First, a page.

Critic Consensus: Halloween largely wipes the slate clean after decades of disappointing sequels, ignoring increasingly elaborate mythology in favor of basic - yet still effective - ingredients.
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Critic Reviews for Halloween
In other words, like [Brad] Jones, I agree that this is the best Michael Myers-based "Halloween" movie since 1981's "Halloween II."
What once seemed creepy now just seems campy. I'm sorry to report that in the 2018 Halloween, the howls sound more like giggles than screams.
"Halloween" is proof that horror icons never truly die. To come back to life, they just need a little love.
Let's just hope there's at least some planning for the future happening behind the scenes at Blumhouse. If not, don't be surprised to see yet another continuity reset on the horizon - and plenty of angry fans.
This Halloween highlights a question that horror films so often ignore: How does a genre that unleashes so much violence on its characters grapple with post-traumatic stress disorder, trauma and grief?
Audience Reviews for Halloween
Are you a fan of the Halloween movie series? If yes, then this is NOT the movie for you. This movie really does NOT pick up after Halloween 1. The first 45 mins of the film they could have left out. It was boring and had no reason to be in the film. How do you have famous Michael Myers actors come back like Nick Castle and screw up such an easy role to play. When Michael was on his killing spree in the original Halloween, he was slow moving and had no expression at all. Today when he is in 40s or 50s, he seems to move so fast with lots of quick expressions. Wouldn't you slow down as you got older? It seems we have it backwards here. Jaime Lee Curtis's role was so bad and dull. A woman that has made a 30 year lifestyle of making a house that could withstand a war. She has 5 locks on her front door and also has a drop bar. It would take a tank to knock this down. However, she is so stupid to have a front door with glass windows in it that all you have to do is break the glass and unlock everything? Also for a woman who has spent her life preparing for battle with EVIL, she has guns that are so outdated, I think she bought them in the 1800's. I mean they are guns like revolvers and carvery rifles that every shot you take you have to cock the gun handle again. There is even a scene in the movie where she is given 3 thousand dollars to do an interview about Michael. Why didn't she take that money and buy a real rifle that was made in this century. Yes this movie made 77 million dollars opening weekend, but who the hell saw it? I went to a 3:45 showing on Saturday the 20th in a busy city, and there was no more then 10 people in the theater including me and my guest. This is truly a film that made this look like the best Halloween movie ever in the previews, but when it comes down to it, its a horrible horror film by any of today standards. Forget horror film, its a BAD film by any standards period. Will not be buying this movie on 4k when it comes out. Out of all the halloween movies, this has to be the bottom of the list. YES I know that's hard to say, but honestly it wasnt a movie. It SUCKED!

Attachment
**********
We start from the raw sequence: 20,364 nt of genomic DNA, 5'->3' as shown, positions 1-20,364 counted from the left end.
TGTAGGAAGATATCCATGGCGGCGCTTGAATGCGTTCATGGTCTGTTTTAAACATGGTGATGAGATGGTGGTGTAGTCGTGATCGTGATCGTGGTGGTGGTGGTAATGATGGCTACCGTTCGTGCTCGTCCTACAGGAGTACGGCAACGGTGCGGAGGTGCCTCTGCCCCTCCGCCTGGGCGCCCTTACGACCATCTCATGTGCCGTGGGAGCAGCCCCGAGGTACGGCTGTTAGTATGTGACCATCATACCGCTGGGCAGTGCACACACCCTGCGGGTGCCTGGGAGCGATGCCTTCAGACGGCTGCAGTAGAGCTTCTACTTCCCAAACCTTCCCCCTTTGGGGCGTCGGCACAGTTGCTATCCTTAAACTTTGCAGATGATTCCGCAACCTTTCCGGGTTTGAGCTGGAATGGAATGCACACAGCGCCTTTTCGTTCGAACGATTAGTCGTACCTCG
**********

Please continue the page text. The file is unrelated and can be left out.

Blumhouse Productions wouldn't have much reason to exist if it weren't for horror film franchises, and more often than not their movies scrape the bottom of the barrel when it comes to delivering anything beyond a date night jump scare. So I have to hand it to them for resurrecting a film series that was pretty subpar from the first sequel on, flagrantly retconning its last nine films, then somehow delivering a fitting sequel to the seminal 1978 original. David Gordon Green's Halloween joins Mad Max: Fury Road and Blade Runner 2049 in the small but growing echelon of successful decades-late soft reboots, and from beginning to end I was grinning from ear to ear. I decided on a lark a few hours before I attended the screening to reacquaint myself with John Carpenter's classic original in order to more properly gauge the fan service, and the new film has it in spades. From the OG title card font to some very clever scene parallels, the 40 year gap between films is bridged almost seamlessly, hindered only by the unfortunate absence of Donald Pleasence (since, y'know, he's been dead for 23 years). The pacing, dread, and gore of the original are all here but suitably amped up a bit for modern audiences, as even the frat bro sitting next to me was audibly disturbed by a few of the kill scenes. Plus, you can't really beat the iconic score that permeates the runtime, keeping the dark atmosphere amidst the more perfunctory and predictable passages. What elevates the film past meeting the baseline expectations set out by the original is that the movie reminds us that slasher flicks can be a lot of fun. In terms of dialogue, the exposition is treated with the proper amount of import to maintain tonal balance. Sure it's ham, but it's closer to prosciutto than Lunchables meat. As for the extraneous character driven moments, they range from naturally conversational to straight up comedic, and I wish Jamie Lee Curtis had told me after I'd been inducted to NHS "Screw college, go to Mexico." Speaking of Jamie Lee, it's obvious that her break through lead role has led her to this labor of love, and she's joined by an equally committed cast. This could have been a disaster or another easy cash-grab, but Halloween won't disappoint for horror fans and general audiences alike.
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